Re "L.A. loves a happy ending," Column, June 18, and "Business leaders pick up city's share of tab for Lakers parade," June 17
I was struck by two violent episodes: Lakers fans overturning and burning cars in their triumphant thrill of victory, and Iranians dissatisfied with the outcome of their election, frustrated to the point of destruction.
Both are ugly and sad and deplorable; yet the Lakers fans' violence seems so shallow compared with that of Iranians fighting for their future.
If those Lakers fans would just put half of their enthusiasm into making sure we had better governing here, we'd be a lot better off, I think. And we must have no more violence on either side of the equation.
Seeing coverage of the Lakers celebration made me think I was living in an alternative reality. The jersey-wearing and flag-waving were actually part of a very rough event. While most of the crowd "behaved," a substantial number of young adults acted like thugs, running for the entrances and pushing their way past families and children.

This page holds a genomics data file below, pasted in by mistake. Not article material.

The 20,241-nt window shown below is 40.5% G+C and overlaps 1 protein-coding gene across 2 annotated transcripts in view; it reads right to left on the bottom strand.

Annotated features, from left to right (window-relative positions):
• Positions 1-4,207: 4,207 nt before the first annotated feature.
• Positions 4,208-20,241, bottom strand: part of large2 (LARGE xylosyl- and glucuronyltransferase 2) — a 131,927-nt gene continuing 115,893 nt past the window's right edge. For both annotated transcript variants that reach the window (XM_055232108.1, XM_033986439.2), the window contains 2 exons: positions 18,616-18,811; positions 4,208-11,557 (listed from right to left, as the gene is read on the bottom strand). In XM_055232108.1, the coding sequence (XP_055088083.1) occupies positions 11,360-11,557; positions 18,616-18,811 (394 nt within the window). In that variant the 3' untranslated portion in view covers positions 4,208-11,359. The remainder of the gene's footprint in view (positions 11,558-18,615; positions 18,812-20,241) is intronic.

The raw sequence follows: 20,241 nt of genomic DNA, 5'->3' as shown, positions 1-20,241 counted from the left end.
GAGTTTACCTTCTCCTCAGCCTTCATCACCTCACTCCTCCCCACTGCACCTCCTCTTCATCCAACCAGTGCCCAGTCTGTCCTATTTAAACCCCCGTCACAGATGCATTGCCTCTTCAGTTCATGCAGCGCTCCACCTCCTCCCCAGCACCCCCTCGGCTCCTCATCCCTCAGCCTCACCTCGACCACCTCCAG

I was at the Coliseum with my 11-year-old son and 70-year-old mother. We were shoved from behind and saw a group of young adults crashing through an unlocked gate, ignoring a security guard and running into a group that included a young mother with a stroller. They high-fived one another. We left in disgust and out of concern for our safety.
I want to express gratitude for the police and security, but also say that getting a glimpse of some basketball players is not worth giving up one's decency and respect for others.
Those who criticize the expense of the Lakers championship parade don't get it.
Not only did the thousands lining the parade route spend some money during the event, but any officers working extra shifts surely got paid. Those who made money from the event will likely spend it, probably locally.
Fortunately, the wisdom of the masses outweighed the foolishness of the naysayers.